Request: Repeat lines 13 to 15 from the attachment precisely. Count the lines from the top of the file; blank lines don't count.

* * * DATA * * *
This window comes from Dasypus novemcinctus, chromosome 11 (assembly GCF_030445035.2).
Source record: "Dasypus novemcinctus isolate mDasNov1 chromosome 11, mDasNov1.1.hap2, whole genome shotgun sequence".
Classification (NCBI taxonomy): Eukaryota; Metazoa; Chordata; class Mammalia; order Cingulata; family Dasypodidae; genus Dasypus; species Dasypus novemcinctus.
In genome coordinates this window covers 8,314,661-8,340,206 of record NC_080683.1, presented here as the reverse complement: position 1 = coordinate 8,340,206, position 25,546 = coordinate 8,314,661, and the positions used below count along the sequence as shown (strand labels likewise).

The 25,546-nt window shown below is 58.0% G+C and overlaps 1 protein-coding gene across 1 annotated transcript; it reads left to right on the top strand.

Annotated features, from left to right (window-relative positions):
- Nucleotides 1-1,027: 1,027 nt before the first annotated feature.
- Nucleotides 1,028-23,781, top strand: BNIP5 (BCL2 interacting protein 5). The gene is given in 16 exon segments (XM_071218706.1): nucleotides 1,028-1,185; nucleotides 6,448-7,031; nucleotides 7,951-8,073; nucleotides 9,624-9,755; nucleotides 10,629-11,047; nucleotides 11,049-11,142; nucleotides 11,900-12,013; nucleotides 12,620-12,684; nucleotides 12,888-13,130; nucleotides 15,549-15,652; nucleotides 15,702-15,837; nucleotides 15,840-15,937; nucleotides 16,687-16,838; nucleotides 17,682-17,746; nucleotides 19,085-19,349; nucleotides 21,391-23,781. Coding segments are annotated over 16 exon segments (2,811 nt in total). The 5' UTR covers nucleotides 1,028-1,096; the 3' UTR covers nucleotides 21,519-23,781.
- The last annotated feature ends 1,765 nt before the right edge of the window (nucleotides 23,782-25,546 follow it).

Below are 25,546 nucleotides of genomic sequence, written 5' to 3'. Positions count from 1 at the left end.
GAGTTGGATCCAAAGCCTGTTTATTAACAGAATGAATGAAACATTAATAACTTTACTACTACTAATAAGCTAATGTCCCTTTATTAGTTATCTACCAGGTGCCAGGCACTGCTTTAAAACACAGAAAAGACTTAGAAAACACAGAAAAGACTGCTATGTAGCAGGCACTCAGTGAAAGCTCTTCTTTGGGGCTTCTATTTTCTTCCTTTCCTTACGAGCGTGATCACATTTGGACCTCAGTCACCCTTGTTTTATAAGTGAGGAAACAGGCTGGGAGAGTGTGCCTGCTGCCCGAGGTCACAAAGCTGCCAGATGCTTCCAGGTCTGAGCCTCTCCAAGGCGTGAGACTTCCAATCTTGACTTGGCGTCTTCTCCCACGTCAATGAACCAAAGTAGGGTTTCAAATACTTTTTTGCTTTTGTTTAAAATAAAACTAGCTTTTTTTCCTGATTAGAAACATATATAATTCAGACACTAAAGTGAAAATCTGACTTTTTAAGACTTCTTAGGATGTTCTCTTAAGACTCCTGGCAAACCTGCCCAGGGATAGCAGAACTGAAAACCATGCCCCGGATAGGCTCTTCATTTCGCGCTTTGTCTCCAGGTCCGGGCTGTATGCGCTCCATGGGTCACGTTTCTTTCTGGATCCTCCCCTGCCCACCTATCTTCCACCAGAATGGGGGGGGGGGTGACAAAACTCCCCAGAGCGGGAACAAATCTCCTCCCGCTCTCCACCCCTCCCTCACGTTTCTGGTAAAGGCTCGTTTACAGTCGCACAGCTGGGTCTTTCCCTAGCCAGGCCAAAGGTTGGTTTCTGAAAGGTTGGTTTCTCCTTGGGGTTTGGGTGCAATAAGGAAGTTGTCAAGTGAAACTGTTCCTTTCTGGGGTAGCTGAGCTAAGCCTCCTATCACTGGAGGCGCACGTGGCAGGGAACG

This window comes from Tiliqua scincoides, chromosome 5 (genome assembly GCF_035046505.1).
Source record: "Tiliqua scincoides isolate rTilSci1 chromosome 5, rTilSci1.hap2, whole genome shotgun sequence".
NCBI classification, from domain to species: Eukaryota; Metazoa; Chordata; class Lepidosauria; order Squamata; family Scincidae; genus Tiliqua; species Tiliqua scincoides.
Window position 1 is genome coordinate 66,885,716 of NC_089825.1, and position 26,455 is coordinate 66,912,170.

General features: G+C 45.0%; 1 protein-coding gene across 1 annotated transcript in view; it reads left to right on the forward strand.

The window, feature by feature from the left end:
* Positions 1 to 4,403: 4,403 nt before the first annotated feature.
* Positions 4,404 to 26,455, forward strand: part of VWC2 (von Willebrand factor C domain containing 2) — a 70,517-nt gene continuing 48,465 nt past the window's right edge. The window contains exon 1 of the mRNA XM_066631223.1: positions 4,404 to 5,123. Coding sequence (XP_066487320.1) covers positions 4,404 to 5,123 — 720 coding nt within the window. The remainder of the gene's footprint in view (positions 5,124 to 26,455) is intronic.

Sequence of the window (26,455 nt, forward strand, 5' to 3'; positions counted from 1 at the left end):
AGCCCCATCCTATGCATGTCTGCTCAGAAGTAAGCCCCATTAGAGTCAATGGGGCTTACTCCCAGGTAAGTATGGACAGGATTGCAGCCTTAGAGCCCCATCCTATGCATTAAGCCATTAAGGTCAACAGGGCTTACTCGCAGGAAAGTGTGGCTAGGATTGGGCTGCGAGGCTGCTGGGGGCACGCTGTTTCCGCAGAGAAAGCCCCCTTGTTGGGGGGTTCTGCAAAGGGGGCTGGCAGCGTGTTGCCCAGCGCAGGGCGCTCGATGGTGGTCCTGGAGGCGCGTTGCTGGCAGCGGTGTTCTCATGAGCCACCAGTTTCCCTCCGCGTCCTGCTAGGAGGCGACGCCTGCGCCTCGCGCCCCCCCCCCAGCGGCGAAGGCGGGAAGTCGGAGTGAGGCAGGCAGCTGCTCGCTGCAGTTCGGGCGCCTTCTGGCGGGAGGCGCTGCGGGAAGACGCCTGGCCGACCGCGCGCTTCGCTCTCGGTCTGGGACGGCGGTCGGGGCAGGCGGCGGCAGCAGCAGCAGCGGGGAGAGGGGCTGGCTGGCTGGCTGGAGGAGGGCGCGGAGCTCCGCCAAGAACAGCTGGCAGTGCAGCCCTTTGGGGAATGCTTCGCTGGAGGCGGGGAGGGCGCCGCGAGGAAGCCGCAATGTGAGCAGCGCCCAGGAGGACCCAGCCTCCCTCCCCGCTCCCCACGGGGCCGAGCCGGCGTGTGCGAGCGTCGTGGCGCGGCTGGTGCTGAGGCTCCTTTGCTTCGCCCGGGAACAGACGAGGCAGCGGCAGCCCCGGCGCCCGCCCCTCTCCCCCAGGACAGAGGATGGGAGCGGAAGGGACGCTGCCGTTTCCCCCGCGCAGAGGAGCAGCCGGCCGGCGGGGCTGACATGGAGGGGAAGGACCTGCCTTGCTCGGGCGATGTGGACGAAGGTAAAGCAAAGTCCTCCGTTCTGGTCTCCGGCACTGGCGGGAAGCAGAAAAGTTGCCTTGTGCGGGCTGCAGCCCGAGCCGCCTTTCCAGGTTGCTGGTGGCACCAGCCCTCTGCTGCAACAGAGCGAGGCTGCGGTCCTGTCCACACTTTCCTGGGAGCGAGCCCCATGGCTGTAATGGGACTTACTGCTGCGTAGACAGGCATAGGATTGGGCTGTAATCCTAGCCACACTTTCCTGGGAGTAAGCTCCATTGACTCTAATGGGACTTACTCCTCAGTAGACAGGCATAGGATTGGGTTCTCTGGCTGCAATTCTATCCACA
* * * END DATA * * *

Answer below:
Source record: "Tiliqua scincoides isolate rTilSci1 chromosome 5, rTilSci1.hap2, whole genome shotgun sequence".
NCBI classification, from domain to species: Eukaryota; Metazoa; Chordata; class Lepidosauria; order Squamata; family Scincidae; genus Tiliqua; species Tiliqua scincoides.
Window position 1 is genome coordinate 66,885,716 of NC_089825.1, and position 26,455 is coordinate 66,912,170.